Hey, I like what you've done with your hair. Was it a professional or did you do it yourself?
There are plenty of cool and uplifting stories in this section. Just as deep as any of my previous religious experiences.
In 2007 I made the decision to get confirmed into the Anglican Church. The exact date was 30th September and several of my friends were also taking the plunge. 150 showed up for the service that was performed by the Bishop of Ely - who is ancient by the way - which is an impressive number compared to the usual seven widowed worshippers.
Stop rambling, William.
ANYWAY this day was the start of a very long and unfortunate journey as a god-squadder. I went to Soul Survivor 2008 and 2009 and had shakey blubbery fun with the Holy Spirit. This was proof beyond all doubt there must be a God and that he likes me. Between 2008 and 2009 my theology all changed from liberal to nasty, pluralist to exclusivist, orange squash to fear-mongering... And by November 2009 I was Britain's answer to GodHatesFags and the younger generations answer to Duane Gish. And John Calvin, I guess.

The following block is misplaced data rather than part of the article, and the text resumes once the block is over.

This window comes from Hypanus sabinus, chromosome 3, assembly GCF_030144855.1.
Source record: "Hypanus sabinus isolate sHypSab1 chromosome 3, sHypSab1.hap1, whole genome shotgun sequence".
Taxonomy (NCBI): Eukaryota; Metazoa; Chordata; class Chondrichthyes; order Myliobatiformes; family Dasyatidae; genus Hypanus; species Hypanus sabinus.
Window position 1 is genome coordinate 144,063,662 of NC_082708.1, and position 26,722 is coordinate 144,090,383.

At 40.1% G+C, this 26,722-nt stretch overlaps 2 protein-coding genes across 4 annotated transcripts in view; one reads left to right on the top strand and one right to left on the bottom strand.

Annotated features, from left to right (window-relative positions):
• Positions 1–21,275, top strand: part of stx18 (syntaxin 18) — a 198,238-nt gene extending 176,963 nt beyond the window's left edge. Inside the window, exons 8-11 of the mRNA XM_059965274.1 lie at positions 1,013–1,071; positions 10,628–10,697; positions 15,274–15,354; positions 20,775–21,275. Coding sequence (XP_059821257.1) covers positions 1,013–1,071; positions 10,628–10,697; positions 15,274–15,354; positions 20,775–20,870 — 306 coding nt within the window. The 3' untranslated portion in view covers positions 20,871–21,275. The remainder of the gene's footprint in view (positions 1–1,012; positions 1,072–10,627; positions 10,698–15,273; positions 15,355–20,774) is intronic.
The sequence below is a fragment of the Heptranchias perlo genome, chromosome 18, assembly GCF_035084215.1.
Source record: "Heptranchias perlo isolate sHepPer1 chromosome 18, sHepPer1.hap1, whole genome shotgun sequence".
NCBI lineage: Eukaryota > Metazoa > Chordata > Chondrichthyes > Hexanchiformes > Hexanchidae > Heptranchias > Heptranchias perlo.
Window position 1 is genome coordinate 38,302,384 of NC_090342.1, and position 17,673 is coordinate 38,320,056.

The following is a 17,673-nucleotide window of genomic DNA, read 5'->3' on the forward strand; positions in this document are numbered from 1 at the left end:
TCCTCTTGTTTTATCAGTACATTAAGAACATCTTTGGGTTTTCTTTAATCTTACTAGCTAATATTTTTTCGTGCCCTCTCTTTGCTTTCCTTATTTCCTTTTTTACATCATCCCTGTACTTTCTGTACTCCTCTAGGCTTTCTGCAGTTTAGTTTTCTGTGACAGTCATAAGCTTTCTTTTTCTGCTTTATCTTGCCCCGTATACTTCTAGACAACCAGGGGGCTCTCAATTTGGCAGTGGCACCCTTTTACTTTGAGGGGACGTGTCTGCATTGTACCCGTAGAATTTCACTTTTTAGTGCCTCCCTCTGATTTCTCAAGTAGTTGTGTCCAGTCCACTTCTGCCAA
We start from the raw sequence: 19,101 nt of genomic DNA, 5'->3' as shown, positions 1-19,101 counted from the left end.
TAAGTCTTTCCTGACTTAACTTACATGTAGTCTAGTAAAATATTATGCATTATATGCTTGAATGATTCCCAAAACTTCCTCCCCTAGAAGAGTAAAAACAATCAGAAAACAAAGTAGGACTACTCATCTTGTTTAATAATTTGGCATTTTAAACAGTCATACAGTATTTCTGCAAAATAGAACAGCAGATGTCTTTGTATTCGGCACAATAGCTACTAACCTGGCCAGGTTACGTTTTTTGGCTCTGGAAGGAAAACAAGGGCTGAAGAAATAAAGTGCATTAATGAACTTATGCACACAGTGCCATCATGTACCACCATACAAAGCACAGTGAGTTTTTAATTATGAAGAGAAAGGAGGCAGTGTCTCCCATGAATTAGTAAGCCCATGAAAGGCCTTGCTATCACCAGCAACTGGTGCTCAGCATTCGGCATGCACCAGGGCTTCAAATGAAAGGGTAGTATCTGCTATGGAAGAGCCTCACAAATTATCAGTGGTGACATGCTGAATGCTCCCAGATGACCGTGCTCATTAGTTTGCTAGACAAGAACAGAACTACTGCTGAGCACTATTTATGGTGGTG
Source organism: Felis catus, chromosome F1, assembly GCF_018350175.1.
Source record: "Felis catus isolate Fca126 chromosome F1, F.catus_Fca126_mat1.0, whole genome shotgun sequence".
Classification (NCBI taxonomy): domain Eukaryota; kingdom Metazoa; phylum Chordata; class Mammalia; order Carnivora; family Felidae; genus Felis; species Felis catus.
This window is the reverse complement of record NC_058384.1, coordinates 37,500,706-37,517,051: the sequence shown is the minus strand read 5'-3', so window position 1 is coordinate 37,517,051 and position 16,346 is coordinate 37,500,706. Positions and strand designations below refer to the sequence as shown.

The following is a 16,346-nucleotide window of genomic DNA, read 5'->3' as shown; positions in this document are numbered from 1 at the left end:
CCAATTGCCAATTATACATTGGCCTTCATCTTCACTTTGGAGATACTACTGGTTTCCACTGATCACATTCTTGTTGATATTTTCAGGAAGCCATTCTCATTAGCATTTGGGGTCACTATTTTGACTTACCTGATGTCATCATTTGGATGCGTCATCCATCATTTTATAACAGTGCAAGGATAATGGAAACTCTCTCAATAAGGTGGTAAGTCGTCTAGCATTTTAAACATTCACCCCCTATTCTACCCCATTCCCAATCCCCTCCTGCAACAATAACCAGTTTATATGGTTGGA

You may notice there was no mention of questioning my detestable beliefs: that came in the winter holidays, when I was trying my best to be anti-Christmas. I liked the saying, "Faith that does not doubt is dead faith" so I thought, sure, I'll challenge myself. It can only strengthen my holiness, surely? So I listened to some lectures on the problems with creation, read some atheist's books (Dawkins, Hitchens, whatever) and this made some sense. A scary amount of sense, actually.
I've been going on for ages and feel very egotistical so I'll skip to the end. It was the end of a shitty day and and a beautiful night, so I thought I'd put on the no-God glasses. They were a bit blurry at first, but I didn't take them off. Naturalism and challenging your beliefs is far better than a cop-out, far better than an absolutist set of rules. I do miss the community spirit though, and I've been trying to fill the gap. Drinking lots of tea has helped me along my way to being a happy humanist. Now, I must find other discussions to partake in.